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Your Questions!

Can I practice conservation agriculture in Canada?

One of the techniques our church partners teach farmers living in poverty is called conservation agriculture.

Using this sustainable farming method, some farmers can increase their harvests by 2-3x despite droughts and poor soil quality!

But what exactly is conservation agriculture? You can read about it on our website or take a look at the 5 steps of how we teach it here:

Step 1:
  • We work with local churches to train communities on simple, environmentally friendly agriculture techniques from the fundamentals of mulching to Smart Crop Rotation.

Step 2:

  • Mulching keeps available moisture and the soil, suppresses weeds, and improves soil fertility. This means that farmers cover their fields with cover crops (grass or hay), or with homemade mulch made out of composted materials (corn cobs, stalks).

Step 3:

  • Farmers learn about “no-till” cultivation of soil, which retains water, decreases erosion, and reduces labour. Soil quality is degrading around the world, and farmers in Canada have been practicing no-till farming for the past 30 years to preserve soil quality.
We work with local churches to train communities on simple, environmentally friendly agriculture techniques from the fundamentals of mulching to Smart Crop Rotation. Picture source: Foodgrains Bank.
A potato plot grown using Conservation Agriculture
Through smart crop rotation and intercropping, the land retains its nutrients and protects against crop diseases and pests.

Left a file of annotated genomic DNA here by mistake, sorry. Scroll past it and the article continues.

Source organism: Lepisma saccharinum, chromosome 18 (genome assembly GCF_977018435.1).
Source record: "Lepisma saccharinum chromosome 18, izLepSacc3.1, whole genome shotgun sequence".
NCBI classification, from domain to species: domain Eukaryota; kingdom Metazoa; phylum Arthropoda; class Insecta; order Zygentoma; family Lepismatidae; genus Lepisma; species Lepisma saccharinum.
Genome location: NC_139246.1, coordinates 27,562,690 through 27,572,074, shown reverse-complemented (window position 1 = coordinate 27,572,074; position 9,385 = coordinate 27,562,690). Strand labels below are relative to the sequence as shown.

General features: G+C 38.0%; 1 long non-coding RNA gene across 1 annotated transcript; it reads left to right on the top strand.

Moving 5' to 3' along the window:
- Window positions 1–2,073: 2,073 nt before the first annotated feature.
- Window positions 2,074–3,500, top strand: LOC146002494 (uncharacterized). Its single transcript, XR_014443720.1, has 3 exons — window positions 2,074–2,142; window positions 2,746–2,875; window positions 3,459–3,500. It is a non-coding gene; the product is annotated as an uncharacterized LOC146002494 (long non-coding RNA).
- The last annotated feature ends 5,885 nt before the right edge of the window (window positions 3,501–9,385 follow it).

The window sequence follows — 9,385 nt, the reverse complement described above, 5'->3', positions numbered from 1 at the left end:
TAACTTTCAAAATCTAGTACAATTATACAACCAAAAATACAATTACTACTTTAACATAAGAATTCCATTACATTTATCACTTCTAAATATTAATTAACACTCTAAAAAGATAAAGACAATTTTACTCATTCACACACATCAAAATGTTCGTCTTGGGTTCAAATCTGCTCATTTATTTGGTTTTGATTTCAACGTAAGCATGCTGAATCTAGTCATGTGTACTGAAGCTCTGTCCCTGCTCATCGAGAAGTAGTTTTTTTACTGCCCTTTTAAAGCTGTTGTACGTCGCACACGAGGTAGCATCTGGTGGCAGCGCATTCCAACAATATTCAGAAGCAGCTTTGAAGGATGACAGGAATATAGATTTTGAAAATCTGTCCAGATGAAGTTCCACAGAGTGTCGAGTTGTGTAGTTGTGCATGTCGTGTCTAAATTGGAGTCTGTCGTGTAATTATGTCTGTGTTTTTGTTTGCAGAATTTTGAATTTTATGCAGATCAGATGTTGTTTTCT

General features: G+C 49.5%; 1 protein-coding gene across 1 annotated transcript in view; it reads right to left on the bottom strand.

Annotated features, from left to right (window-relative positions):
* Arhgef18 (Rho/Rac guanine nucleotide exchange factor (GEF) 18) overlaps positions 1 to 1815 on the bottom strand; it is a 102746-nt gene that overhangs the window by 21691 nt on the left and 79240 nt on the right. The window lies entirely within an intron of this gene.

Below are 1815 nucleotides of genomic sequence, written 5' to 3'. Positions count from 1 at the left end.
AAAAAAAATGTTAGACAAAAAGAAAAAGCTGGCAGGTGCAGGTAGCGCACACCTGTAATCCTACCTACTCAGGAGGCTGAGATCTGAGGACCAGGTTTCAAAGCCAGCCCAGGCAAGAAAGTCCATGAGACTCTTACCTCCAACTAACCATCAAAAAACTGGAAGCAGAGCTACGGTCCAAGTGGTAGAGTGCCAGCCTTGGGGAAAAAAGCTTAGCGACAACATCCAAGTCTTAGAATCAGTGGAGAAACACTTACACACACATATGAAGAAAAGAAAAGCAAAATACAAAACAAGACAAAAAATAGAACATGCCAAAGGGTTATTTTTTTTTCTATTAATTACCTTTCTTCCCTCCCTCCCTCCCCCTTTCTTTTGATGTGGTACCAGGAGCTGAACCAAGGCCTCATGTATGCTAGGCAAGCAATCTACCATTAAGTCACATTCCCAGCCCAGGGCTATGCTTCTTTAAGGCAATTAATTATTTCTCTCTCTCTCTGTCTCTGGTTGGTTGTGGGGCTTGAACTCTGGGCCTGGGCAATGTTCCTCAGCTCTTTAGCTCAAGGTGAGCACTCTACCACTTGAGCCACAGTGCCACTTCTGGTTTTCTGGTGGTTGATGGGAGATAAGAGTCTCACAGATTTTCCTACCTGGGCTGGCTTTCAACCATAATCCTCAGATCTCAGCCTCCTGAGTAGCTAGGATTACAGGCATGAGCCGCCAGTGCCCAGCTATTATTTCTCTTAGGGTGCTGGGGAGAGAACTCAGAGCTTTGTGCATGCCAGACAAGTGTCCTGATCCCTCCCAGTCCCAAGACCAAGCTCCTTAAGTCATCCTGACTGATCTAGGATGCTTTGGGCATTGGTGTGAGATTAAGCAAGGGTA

Step 4: 

  • Through smart crop rotation and intercropping, the land retains its nutrients and protects against crop diseases and pests. Some plants have symbiotic relationships that feed off of each other like beans and corn. When planted together, beans grow up the corn stalks and help put nitrogen back into the soil. 

Step 5:

  • Within three years, farmers are able to increase their crop output by 2-3X and reduce the hunger gap.

So, can you practice conservation agriculture in Canada? Absolutely!

It will look slightly different than how a farmer practices conservation agriculture in Ethiopia or Tanzania, but someone with a plot of land in Canada can easily try it. In fact, some Indigenous peoples in Canada traditionally practiced conservation agriculture growing what they called ‘the three sisters’; corn, beans and squash.

Want to get started in conservation agriculture? Check out this ‘how-to’ from the Food and Agriculture Organization of the United Nations.

Have you tried to farm using conservation agriculture methods? We would love to see what you’ve grown and how you did it! Email us at connect@tearfund.ca.